By: Morse L. Brown, MIFFS Multicultural
Farmers Program Program Director
January 21, 2008: Larry Swain, Michigan Department of Agriculture (MDA) Certification and IPM Program Manager, was pleasantly surprised when arriving at the first session of the Pesticide Education Workshop last fall when he saw the parking lot at Maria’s Lonestar Hometown Restaurant and Pub full of pickup trucks and cars. Most of those vehicles belonged to the 26 Hispanic farmers waiting anxiously inside for their first workshop sessions on pesticide education, hosted by MDA and Michigan Food & Farming Systems - MIFFS.
These workshops, held on November 14, 28 and December 15, 2007, were planned to provide training to our minority and limited resource farmers in Michigan, who are mostly Hispanics and African Americans. This workshop was unique because, for the first time, we had 26 Hispanics and two African American farmers attend. We also had one Caucasian female. The congratulations for this turnout can be attributed to excellent on-on-one contact work done by Estella Rodriquez, MIFFS Multicultural Farmers Program Hispanic Outreach Coordinator.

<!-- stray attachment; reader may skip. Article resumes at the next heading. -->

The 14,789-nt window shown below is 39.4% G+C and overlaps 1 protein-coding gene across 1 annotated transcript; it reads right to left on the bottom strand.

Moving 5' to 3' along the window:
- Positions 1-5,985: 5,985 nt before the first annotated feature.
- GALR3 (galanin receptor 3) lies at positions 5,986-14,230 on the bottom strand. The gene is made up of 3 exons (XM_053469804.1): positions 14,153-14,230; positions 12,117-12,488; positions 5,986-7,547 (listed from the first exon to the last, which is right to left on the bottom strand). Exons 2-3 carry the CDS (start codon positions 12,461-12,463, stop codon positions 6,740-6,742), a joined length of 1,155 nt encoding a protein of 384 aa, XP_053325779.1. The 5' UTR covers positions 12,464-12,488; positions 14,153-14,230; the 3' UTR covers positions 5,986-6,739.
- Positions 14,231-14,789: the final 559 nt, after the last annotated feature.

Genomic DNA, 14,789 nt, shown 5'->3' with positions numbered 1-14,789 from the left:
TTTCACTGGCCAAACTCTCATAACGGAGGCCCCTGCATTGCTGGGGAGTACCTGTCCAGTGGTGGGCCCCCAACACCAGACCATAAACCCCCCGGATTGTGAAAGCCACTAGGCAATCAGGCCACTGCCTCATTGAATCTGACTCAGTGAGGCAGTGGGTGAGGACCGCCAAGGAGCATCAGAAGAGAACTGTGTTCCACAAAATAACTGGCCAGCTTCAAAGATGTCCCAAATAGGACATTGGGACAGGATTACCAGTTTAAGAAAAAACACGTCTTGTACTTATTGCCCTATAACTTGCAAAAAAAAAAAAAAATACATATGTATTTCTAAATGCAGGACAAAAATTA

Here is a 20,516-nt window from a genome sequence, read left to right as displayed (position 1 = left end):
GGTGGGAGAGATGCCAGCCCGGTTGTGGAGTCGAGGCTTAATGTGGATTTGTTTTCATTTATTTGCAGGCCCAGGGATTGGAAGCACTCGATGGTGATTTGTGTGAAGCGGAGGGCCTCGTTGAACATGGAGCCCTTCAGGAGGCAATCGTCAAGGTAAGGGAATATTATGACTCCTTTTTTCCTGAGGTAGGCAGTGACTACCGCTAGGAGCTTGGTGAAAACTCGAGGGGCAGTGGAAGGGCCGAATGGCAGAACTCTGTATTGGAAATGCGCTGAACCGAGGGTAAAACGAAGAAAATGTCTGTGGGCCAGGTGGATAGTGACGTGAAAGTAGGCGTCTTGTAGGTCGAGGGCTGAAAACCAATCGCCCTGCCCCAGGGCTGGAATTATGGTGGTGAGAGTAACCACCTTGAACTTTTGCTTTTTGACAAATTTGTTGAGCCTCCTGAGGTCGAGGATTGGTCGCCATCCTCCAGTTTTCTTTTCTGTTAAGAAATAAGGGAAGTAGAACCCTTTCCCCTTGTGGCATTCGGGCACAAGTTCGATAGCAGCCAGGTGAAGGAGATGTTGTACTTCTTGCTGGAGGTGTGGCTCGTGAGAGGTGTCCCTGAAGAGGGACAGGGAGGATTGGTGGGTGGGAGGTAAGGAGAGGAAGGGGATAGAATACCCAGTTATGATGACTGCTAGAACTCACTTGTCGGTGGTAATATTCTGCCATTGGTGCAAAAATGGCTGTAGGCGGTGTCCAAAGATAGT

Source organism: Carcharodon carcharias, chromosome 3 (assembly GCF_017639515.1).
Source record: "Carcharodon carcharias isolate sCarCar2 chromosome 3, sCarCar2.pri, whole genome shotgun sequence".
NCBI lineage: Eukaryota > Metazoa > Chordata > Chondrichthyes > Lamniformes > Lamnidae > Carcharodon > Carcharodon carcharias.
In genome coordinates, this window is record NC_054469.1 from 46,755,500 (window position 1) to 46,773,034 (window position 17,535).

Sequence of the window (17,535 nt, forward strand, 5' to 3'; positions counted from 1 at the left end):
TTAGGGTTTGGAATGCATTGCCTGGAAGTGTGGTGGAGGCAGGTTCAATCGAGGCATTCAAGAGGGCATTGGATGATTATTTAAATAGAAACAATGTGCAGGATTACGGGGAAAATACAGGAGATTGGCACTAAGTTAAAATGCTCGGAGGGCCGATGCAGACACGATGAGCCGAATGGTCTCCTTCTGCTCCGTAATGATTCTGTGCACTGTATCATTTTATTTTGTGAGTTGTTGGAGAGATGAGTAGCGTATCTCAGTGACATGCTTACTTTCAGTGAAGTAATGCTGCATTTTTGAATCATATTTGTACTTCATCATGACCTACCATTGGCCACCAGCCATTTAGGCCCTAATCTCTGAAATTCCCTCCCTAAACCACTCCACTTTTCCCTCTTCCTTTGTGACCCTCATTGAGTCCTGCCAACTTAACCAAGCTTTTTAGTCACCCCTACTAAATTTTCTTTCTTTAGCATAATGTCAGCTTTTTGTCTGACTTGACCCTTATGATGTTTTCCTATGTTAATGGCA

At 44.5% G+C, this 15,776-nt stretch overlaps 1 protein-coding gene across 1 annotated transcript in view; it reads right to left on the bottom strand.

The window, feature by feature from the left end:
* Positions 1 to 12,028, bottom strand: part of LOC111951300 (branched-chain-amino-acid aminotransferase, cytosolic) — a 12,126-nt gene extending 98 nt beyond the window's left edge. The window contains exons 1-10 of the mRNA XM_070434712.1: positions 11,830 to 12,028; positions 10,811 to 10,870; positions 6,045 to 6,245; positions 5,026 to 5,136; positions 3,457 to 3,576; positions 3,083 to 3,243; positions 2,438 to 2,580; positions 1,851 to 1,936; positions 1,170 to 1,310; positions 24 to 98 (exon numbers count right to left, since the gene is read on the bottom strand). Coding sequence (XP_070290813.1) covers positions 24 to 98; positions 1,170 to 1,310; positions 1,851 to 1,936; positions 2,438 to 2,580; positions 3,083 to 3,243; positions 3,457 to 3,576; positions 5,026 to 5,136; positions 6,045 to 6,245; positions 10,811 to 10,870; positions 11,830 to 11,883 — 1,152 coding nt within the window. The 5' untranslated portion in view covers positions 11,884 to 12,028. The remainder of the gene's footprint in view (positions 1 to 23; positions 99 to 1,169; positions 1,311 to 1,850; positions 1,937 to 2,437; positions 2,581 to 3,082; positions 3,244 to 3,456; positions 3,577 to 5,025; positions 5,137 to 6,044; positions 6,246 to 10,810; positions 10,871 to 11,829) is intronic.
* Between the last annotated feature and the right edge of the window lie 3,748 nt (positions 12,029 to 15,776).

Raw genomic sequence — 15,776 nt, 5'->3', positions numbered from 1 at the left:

The culmination of these three workshops resulted in 15 farmers being certified as Private Applicators. The pesticide exam was given on December 15, 2007, and 100% of those taking the exam passed!
Larry Swain and Antonio Castro-Escobar of MDA and myself, Morse Brown, MIFFS Multicultural Farmer Program Manager, planned and presented these programs to the interested farmers.
This was the first time that we taught most of the classes in Spanish, and I translated in English because the majority of our workshop attendees were Hispanic. We thought that this was a nice problem to have since most of the growth in the farm population in southwest Michigan is Hispanic farmers.
The partnership between the MDA and MIFFS began when MIFFS was founded ten years ago. Larry Swain, MDA Certification and IPM Program Manager, was already working with limited resource and minority farmers, especially in southwest Michigan with the fast-growing population of Hispanic farmers when MIFFS got involved.
MDA and MIFFS in this partnership have certified more minorities and limited resource farmers than any other organizations in Michigan. This has happened because we focus intently on reaching these audiences. We are proud of our effort because of the positive impact of having farmers equipped with the knowledge of proper pesticide application, which results in saving lives and preventing illnesses related to improper pesticide use.
We look forward to partnering and doing more of this work in 2008.